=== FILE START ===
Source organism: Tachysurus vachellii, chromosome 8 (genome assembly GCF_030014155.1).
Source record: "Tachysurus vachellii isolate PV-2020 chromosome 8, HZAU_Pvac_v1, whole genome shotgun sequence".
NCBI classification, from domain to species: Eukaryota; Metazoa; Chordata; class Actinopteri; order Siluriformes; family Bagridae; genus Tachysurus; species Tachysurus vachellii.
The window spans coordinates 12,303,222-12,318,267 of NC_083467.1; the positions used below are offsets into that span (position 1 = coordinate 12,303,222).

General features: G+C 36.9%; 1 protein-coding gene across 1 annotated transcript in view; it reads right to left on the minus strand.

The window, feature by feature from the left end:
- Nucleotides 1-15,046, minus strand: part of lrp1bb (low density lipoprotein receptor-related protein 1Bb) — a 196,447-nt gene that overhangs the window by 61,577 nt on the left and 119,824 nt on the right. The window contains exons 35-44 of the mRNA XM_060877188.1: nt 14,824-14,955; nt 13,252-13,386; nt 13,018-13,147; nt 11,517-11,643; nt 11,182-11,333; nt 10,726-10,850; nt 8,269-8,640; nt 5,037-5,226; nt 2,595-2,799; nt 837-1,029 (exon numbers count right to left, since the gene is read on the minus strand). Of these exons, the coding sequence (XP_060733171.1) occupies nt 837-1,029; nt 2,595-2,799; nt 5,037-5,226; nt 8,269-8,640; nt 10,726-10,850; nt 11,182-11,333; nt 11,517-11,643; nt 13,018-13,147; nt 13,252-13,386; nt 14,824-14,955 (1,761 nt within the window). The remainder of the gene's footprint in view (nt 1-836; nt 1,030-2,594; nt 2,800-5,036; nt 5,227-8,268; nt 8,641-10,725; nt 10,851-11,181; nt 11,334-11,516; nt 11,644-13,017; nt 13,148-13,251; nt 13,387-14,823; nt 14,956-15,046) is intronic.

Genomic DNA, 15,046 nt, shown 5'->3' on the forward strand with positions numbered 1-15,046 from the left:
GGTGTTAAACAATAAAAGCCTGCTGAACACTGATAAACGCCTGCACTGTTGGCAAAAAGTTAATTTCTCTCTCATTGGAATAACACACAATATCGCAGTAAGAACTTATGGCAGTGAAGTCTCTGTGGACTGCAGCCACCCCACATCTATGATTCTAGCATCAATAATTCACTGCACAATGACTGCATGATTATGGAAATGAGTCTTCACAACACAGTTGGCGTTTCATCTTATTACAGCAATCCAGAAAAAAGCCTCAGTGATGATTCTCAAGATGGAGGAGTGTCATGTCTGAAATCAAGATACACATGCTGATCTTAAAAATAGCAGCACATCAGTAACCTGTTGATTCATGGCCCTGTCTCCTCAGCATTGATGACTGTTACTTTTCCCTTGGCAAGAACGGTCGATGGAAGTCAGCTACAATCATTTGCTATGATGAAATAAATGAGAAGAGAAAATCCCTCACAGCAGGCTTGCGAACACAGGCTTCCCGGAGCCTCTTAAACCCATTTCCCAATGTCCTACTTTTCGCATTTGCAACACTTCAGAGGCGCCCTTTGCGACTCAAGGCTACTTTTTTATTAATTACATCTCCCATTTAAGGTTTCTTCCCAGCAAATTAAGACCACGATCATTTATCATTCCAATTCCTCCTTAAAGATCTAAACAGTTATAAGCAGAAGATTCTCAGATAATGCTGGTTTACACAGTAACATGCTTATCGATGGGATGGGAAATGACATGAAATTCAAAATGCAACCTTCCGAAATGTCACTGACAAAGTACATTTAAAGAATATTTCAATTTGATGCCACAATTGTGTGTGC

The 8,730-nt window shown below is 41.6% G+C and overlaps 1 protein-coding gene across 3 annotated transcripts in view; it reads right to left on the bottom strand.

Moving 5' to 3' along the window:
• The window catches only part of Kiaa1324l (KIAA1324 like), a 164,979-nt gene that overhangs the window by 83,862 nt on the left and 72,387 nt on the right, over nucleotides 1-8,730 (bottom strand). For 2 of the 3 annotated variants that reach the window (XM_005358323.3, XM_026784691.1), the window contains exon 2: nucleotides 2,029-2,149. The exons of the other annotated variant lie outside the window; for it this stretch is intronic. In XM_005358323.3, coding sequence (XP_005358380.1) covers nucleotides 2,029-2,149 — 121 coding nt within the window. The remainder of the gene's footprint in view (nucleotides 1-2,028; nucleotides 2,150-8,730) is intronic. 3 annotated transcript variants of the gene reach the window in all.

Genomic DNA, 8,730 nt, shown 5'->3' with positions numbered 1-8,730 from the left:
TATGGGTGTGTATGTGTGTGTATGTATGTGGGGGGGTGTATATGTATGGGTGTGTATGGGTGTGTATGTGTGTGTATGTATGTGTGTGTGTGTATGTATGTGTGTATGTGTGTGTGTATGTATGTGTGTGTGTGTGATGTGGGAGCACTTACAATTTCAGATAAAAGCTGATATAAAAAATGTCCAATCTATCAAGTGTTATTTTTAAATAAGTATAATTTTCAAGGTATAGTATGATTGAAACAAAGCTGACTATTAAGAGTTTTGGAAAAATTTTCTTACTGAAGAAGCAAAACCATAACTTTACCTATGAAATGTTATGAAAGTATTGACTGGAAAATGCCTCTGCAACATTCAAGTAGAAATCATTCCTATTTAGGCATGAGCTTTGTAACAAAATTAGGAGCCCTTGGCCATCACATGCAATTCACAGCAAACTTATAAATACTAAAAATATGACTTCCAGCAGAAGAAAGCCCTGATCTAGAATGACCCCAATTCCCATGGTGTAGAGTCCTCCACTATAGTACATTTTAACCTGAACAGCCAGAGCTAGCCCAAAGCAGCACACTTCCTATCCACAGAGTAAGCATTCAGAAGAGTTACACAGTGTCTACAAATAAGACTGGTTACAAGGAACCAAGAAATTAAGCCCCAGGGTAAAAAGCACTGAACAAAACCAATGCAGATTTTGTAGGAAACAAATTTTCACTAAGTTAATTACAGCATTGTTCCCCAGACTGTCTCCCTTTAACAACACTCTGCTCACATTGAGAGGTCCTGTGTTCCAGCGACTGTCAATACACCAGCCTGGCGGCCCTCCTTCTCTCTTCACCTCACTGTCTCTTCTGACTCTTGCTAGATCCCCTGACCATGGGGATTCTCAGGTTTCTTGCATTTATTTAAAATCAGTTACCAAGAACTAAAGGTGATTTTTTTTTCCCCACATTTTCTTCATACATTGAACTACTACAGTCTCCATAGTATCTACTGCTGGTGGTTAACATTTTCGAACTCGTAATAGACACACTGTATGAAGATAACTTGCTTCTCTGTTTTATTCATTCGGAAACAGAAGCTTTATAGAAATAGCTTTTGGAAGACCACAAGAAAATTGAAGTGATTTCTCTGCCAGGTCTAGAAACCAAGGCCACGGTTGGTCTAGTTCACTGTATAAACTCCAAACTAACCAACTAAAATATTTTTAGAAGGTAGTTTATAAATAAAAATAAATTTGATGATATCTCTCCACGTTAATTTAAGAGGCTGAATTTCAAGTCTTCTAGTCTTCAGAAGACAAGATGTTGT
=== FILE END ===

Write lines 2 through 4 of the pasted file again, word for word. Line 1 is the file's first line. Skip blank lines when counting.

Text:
Source record: "Tachysurus vachellii isolate PV-2020 chromosome 8, HZAU_Pvac_v1, whole genome shotgun sequence".
NCBI classification, from domain to species: Eukaryota; Metazoa; Chordata; class Actinopteri; order Siluriformes; family Bagridae; genus Tachysurus; species Tachysurus vachellii.
The window spans coordinates 12,303,222-12,318,267 of NC_083467.1; the positions used below are offsets into that span (position 1 = coordinate 12,303,222).